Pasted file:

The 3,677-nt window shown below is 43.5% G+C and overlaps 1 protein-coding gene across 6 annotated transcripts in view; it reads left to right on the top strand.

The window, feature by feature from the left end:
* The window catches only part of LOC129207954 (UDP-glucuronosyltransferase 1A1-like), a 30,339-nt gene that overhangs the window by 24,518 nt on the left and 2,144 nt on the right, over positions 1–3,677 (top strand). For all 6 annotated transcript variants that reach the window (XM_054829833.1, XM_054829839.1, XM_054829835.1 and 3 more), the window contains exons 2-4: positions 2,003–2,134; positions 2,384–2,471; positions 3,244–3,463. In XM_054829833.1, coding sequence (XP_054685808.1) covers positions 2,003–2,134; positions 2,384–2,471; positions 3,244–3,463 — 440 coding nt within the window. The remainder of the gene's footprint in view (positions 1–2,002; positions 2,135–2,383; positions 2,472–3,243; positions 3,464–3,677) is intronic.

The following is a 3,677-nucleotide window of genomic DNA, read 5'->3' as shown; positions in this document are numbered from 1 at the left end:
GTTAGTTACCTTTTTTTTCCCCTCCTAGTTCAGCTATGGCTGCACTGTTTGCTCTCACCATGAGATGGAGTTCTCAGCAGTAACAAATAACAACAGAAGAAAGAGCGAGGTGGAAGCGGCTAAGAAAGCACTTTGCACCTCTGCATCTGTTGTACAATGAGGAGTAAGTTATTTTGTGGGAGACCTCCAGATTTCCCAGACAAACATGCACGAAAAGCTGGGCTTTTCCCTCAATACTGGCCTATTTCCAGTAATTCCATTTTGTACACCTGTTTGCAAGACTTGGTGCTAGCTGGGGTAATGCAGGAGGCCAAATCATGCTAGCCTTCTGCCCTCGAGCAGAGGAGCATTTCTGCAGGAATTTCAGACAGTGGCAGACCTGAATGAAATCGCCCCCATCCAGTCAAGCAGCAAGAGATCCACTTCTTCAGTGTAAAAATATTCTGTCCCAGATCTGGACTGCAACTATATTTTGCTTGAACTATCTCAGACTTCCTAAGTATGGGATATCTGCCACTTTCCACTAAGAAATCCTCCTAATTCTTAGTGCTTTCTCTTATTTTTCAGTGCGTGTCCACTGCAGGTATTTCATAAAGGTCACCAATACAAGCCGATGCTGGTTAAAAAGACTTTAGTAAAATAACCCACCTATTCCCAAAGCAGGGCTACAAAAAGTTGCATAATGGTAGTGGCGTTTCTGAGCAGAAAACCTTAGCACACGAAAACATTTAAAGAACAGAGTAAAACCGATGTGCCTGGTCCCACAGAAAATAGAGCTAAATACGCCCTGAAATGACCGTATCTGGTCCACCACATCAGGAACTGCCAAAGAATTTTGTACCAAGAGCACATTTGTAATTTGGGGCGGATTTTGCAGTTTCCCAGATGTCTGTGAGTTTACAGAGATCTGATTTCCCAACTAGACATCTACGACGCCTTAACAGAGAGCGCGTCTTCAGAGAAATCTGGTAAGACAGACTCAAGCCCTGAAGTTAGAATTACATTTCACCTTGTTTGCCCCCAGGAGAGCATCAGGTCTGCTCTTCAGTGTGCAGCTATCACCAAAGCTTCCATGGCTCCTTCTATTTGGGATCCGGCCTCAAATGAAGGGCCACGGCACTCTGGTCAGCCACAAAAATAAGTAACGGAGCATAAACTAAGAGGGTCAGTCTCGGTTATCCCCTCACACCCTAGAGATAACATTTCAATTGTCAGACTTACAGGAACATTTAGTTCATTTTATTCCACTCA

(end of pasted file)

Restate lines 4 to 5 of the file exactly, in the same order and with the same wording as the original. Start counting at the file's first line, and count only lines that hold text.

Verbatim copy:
The following is a 3,677-nucleotide window of genomic DNA, read 5'->3' as shown; positions in this document are numbered from 1 at the left end:
GTTAGTTACCTTTTTTTTCCCCTCCTAGTTCAGCTATGGCTGCACTGTTTGCTCTCACCATGAGATGGAGTTCTCAGCAGTAACAAATAACAACAGAAGAAAGAGCGAGGTGGAAGCGGCTAAGAAAGCACTTTGCACCTCTGCATCTGTTGTACAATGAGGAGTAAGTTATTTTGTGGGAGACCTCCAGATTTCCCAGACAAACATGCACGAAAAGCTGGGCTTTTCCCTCAATACTGGCCTATTTCCAGTAATTCCATTTTGTACACCTGTTTGCAAGACTTGGTGCTAGCTGGGGTAATGCAGGAGGCCAAATCATGCTAGCCTTCTGCCCTCGAGCAGAGGAGCATTTCTGCAGGAATTTCAGACAGTGGCAGACCTGAATGAAATCGCCCCCATCCAGTCAAGCAGCAAGAGATCCACTTCTTCAGTGTAAAAATATTCTGTCCCAGATCTGGACTGCAACTATATTTTGCTTGAACTATCTCAGACTTCCTAAGTATGGGATATCTGCCACTTTCCACTAAGAAATCCTCCTAATTCTTAGTGCTTTCTCTTATTTTTCAGTGCGTGTCCACTGCAGGTATTTCATAAAGGTCACCAATACAAGCCGATGCTGGTTAAAAAGACTTTAGTAAAATAACCCACCTATTCCCAAAGCAGGGCTACAAAAAGTTGCATAATGGTAGTGGCGTTTCTGAGCAGAAAACCTTAGCACACGAAAACATTTAAAGAACAGAGTAAAACCGATGTGCCTGGTCCCACAGAAAATAGAGCTAAATACGCCCTGAAATGACCGTATCTGGTCCACCACATCAGGAACTGCCAAAGAATTTTGTACCAAGAGCACATTTGTAATTTGGGGCGGATTTTGCAGTTTCCCAGATGTCTGTGAGTTTACAGAGATCTGATTTCCCAACTAGACATCTACGACGCCTTAACAGAGAGCGCGTCTTCAGAGAAATCTGGTAAGACAGACTCAAGCCCTGAAGTTAGAATTACATTTCACCTTGTTTGCCCCCAGGAGAGCATCAGGTCTGCTCTTCAGTGTGCAGCTATCACCAAAGCTTCCATGGCTCCTTCTATTTGGGATCCGGCCTCAAATGAAGGGCCACGGCACTCTGGTCAGCCACAAAAATAAGTAACGGAGCATAAACTAAGAGGGTCAGTCTCGGTTATCCCCTCACACCCTAGAGATAACATTTCAATTGTCAGACTTACAGGAACATTTAGTTCATTTTATTCCACTCA